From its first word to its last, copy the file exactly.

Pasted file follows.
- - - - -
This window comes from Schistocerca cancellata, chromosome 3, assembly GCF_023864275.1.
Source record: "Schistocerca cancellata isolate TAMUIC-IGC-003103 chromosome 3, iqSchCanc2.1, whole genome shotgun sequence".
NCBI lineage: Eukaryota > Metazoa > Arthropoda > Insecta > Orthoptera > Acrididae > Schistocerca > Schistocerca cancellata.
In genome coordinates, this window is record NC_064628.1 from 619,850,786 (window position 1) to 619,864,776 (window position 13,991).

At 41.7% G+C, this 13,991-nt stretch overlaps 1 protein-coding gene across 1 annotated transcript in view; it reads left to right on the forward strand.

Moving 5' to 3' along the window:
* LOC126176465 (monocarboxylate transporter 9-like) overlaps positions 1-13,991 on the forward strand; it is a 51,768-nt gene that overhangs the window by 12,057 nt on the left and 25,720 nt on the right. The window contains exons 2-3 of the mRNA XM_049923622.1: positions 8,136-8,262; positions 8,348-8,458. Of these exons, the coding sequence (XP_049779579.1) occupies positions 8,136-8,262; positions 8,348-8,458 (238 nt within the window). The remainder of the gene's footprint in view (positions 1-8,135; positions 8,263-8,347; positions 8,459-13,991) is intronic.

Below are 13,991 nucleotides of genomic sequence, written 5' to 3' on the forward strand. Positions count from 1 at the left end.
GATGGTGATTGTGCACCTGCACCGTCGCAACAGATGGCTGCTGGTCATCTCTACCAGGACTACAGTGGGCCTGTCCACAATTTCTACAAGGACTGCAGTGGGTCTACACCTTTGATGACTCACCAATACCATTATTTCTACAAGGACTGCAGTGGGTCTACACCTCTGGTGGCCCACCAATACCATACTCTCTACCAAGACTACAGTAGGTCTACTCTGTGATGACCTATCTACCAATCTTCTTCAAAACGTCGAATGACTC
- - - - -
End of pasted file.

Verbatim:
This window comes from Schistocerca cancellata, chromosome 3, assembly GCF_023864275.1.
Source record: "Schistocerca cancellata isolate TAMUIC-IGC-003103 chromosome 3, iqSchCanc2.1, whole genome shotgun sequence".
NCBI lineage: Eukaryota > Metazoa > Arthropoda > Insecta > Orthoptera > Acrididae > Schistocerca > Schistocerca cancellata.
In genome coordinates, this window is record NC_064628.1 from 619,850,786 (window position 1) to 619,864,776 (window position 13,991).

At 41.7% G+C, this 13,991-nt stretch overlaps 1 protein-coding gene across 1 annotated transcript in view; it reads left to right on the forward strand.

Moving 5' to 3' along the window:
* LOC126176465 (monocarboxylate transporter 9-like) overlaps positions 1-13,991 on the forward strand; it is a 51,768-nt gene that overhangs the window by 12,057 nt on the left and 25,720 nt on the right. The window contains exons 2-3 of the mRNA XM_049923622.1: positions 8,136-8,262; positions 8,348-8,458. Of these exons, the coding sequence (XP_049779579.1) occupies positions 8,136-8,262; positions 8,348-8,458 (238 nt within the window). The remainder of the gene's footprint in view (positions 1-8,135; positions 8,263-8,347; positions 8,459-13,991) is intronic.

Below are 13,991 nucleotides of genomic sequence, written 5' to 3' on the forward strand. Positions count from 1 at the left end.
GATGGTGATTGTGCACCTGCACCGTCGCAACAGATGGCTGCTGGTCATCTCTACCAGGACTACAGTGGGCCTGTCCACAATTTCTACAAGGACTGCAGTGGGTCTACACCTTTGATGACTCACCAATACCATTATTTCTACAAGGACTGCAGTGGGTCTACACCTCTGGTGGCCCACCAATACCATACTCTCTACCAAGACTACAGTAGGTCTACTCTGTGATGACCTATCTACCAATCTTCTTCAAAACGTCGAATGACTC